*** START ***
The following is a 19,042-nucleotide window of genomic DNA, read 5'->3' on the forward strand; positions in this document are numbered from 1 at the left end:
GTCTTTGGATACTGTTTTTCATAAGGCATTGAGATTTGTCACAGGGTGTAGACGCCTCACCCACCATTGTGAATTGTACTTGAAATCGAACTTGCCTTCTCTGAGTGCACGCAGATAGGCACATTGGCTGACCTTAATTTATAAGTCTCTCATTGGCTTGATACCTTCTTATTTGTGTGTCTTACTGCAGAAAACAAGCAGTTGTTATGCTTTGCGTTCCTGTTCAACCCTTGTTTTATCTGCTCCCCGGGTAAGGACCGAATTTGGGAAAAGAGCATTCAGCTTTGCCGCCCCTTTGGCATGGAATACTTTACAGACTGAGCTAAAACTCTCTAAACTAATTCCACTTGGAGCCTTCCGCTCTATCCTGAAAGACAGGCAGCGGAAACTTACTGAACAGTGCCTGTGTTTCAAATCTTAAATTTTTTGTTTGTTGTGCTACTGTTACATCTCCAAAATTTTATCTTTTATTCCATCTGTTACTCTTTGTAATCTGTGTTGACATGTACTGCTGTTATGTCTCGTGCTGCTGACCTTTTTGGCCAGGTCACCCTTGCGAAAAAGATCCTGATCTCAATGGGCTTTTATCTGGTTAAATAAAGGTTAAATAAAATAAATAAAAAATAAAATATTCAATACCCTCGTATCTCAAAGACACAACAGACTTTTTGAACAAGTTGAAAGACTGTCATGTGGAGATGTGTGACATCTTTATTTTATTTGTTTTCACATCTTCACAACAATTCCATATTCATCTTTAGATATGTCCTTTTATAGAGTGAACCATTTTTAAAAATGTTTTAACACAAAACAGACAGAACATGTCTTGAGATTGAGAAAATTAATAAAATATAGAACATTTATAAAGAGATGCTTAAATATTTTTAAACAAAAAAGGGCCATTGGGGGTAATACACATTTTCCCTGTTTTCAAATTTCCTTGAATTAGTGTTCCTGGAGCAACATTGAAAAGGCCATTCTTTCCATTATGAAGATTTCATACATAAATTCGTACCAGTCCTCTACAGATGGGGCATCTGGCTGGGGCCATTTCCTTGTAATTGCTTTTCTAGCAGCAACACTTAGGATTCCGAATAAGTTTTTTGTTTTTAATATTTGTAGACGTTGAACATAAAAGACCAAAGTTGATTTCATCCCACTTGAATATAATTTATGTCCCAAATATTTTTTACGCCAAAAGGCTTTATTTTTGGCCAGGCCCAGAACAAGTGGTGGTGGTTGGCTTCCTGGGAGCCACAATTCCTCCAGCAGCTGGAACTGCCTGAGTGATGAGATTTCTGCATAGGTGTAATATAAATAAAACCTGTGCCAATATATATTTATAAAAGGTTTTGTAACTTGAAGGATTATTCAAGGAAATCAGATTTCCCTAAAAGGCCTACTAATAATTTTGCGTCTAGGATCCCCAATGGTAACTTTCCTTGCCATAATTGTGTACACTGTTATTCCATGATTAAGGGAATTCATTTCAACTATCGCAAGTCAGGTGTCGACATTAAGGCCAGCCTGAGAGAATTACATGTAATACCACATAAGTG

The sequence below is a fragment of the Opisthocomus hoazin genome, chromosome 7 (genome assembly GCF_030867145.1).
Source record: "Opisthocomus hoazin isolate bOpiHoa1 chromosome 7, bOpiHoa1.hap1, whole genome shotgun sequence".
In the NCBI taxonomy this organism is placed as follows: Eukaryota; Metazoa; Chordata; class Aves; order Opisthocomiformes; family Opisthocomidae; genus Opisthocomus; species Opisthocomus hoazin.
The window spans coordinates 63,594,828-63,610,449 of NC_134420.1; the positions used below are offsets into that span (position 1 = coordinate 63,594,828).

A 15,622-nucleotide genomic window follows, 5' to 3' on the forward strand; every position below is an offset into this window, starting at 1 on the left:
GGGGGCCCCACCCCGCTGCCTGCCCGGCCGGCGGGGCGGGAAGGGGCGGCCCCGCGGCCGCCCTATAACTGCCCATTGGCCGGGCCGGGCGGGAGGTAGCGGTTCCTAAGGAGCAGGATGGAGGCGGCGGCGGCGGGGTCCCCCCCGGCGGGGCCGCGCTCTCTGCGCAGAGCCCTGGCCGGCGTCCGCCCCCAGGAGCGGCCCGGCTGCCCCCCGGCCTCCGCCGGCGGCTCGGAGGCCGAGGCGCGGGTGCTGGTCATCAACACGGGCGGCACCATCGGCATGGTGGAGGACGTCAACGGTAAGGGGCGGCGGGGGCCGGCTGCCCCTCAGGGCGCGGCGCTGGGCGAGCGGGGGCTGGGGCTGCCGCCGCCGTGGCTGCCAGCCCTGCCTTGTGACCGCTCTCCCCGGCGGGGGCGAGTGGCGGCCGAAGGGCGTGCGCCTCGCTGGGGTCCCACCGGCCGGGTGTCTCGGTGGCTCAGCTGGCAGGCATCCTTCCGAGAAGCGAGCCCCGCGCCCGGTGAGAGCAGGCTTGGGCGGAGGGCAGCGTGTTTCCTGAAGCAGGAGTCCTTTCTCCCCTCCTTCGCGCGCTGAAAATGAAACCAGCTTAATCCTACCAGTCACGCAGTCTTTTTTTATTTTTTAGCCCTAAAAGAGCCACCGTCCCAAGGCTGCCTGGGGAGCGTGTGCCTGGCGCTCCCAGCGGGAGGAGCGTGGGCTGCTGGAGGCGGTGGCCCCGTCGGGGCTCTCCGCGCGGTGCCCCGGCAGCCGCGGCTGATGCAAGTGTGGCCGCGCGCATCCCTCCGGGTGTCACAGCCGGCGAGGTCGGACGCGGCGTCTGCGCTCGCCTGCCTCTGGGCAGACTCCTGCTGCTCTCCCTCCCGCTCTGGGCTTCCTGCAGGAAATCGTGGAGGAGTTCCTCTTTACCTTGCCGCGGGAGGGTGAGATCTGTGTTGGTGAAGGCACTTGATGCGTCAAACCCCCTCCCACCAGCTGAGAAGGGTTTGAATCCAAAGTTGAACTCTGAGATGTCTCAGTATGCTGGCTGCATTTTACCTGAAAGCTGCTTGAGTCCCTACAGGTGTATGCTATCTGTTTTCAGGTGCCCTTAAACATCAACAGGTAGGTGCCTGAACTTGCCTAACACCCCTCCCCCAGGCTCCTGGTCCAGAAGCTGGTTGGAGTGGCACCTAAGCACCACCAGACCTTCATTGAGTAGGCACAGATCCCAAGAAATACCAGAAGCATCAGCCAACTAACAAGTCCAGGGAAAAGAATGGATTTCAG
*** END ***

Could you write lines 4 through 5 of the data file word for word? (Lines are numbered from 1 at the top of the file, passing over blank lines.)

Source record: "Opisthocomus hoazin isolate bOpiHoa1 chromosome 7, bOpiHoa1.hap1, whole genome shotgun sequence".
In the NCBI taxonomy this organism is placed as follows: Eukaryota; Metazoa; Chordata; class Aves; order Opisthocomiformes; family Opisthocomidae; genus Opisthocomus; species Opisthocomus hoazin.